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Timberland Time Travel and Managing Risk Across Markets

This post is the first in a series related to the Q4 2020 Forisk Research Quarterly (FRQ), which includes forest industry analysis and timber price forecasts for North America. The analysis comparing timberlands and bonds will also be included in the next issue of the Forisk Market Bulletin.

While Mark Twain said, “Buy land, they’re not making it anymore,” innovators in economic development and agriculture spent decades working around this scarcity of Earthly real estate. Consider fertilizers, highways and landfills. Consider office towers, improved seeds and urban sprawl. Consider sewage treatment plants, strip malls and crematoriums. Each of these strategies helps us do more on fewer acres or take advantage of previously neglected acres more productively.

Forestry also includes numerous advances and efforts to convert average or constrained strips of turf into high-performing cash-flowing assets.

The ability to get more production from fewer acres helps us move resources across space and time, shifting them to when and where they are needed most. [Now hold on while we leap.] This is similar to the roles played by the markets for financial investments.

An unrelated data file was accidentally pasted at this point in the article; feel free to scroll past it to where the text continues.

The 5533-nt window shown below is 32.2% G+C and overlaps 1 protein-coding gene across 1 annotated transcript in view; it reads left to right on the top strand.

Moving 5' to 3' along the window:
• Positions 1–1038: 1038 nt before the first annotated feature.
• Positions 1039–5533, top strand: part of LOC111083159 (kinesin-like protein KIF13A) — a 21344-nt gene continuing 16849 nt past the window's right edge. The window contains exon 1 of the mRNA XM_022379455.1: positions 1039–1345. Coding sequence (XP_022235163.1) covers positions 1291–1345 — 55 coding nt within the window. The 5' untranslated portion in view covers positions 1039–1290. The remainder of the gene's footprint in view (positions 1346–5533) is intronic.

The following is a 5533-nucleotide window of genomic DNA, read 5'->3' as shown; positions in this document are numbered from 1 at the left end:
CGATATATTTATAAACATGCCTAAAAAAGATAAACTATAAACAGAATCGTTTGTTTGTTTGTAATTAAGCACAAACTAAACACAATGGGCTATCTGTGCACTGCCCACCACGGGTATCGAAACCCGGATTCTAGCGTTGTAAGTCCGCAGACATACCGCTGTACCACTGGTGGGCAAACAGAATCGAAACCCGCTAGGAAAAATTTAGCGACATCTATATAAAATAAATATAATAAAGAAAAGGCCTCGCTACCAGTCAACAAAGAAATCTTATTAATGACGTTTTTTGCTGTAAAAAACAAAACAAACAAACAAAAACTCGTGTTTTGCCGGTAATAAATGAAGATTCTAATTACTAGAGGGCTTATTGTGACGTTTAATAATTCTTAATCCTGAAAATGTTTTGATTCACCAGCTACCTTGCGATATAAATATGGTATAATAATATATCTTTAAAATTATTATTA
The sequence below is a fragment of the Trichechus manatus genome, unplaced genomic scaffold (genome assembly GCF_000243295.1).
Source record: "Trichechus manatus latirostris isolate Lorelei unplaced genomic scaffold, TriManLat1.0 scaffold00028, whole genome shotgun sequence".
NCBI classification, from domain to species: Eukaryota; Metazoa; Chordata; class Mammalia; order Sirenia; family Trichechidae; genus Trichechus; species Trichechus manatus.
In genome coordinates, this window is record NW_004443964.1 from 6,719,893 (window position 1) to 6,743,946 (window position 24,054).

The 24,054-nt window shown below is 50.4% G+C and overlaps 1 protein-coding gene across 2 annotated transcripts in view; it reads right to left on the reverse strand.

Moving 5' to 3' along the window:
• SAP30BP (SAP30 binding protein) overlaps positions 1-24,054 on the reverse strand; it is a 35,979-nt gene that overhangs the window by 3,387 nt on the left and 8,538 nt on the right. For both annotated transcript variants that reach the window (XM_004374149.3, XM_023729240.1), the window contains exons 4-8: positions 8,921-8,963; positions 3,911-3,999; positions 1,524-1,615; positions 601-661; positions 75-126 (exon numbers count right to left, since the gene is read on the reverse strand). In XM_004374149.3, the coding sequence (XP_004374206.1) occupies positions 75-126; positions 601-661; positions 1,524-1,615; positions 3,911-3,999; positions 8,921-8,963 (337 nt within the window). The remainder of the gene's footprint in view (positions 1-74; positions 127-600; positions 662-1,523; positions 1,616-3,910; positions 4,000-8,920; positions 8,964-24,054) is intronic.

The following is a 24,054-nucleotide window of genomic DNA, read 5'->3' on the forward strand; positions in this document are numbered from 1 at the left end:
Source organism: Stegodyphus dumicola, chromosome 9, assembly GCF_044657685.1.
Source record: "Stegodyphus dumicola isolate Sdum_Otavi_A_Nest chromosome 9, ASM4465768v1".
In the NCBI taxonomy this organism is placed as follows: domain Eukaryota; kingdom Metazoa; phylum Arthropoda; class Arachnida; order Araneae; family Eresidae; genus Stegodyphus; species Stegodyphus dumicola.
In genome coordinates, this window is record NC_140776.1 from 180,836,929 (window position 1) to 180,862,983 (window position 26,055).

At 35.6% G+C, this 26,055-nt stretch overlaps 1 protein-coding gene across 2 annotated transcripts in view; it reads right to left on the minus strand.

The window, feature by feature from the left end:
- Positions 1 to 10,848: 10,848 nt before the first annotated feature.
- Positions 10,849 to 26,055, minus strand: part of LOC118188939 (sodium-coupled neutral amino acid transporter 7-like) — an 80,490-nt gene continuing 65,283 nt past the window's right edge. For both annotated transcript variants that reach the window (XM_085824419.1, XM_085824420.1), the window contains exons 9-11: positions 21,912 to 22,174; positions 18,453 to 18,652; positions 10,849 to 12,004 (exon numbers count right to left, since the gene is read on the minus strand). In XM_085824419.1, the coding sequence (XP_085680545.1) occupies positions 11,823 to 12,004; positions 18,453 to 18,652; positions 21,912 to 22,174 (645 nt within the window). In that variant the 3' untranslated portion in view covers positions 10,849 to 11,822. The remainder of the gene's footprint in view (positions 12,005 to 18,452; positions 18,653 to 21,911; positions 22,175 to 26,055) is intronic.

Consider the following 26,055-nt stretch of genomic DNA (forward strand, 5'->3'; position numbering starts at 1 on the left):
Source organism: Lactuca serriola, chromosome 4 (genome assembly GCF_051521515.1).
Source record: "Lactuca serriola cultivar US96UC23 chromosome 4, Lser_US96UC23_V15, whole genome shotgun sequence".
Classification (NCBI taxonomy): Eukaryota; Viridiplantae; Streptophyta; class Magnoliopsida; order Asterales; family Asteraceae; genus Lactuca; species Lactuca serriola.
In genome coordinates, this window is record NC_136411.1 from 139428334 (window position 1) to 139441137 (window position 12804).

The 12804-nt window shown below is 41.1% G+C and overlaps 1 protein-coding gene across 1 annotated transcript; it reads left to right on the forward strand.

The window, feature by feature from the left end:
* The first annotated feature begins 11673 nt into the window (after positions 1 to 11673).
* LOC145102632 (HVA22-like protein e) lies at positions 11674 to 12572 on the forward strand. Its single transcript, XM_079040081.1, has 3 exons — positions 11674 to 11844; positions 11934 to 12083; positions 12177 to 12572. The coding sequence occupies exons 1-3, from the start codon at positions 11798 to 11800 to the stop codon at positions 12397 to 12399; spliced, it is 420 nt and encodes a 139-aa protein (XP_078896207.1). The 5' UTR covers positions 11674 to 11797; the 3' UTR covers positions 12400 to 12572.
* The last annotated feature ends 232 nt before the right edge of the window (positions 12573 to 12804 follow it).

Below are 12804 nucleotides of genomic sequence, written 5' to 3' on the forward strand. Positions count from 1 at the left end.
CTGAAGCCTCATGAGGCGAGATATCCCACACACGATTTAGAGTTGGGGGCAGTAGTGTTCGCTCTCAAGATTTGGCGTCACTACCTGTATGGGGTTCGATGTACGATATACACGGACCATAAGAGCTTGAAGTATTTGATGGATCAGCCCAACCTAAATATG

Consider capital markets, like those for stocks and bonds, which help bring savers and borrows together efficiently. These markets are, to quote The Economist magazine, “the least bad way to set prices and to allocate scarce resources.”[1] Equity markets for shares of companies and bond markets which trade private or government debt facilitate the movement of financial resources across space and time to where they are most needed.

From the perspective of risk, any effort to transmit resources, whether by ship or carrier pigeon or bitcoin, entails uncertainty. In forestry, we assess the frequency and severity of different risks based on everything we know at a given point in time. What will our timber prices and cash flows look like given the uncertainty of markets, weather and fire? In financial markets, all asset prices, in a way, depend on investors’ perceptions of uncertainty and the assumed implications for cash flows relative to all other potential investments available to them.

For many investors, bonds, which are tradeable loans, provide the benchmark asset. These fixed-income securities offer regular income through interest payments, and their price accounts for key macro factors affecting all investors, such as inflation and interest rates. And when investors start looking hard at timberlands, they keep the yield of bonds, the return stated as a percentage of the bond’s market price, in their peripheral vision. We will explore this further in a future post.

[1] “Stocks in Trade”, November 13, 1999 in The Economist.

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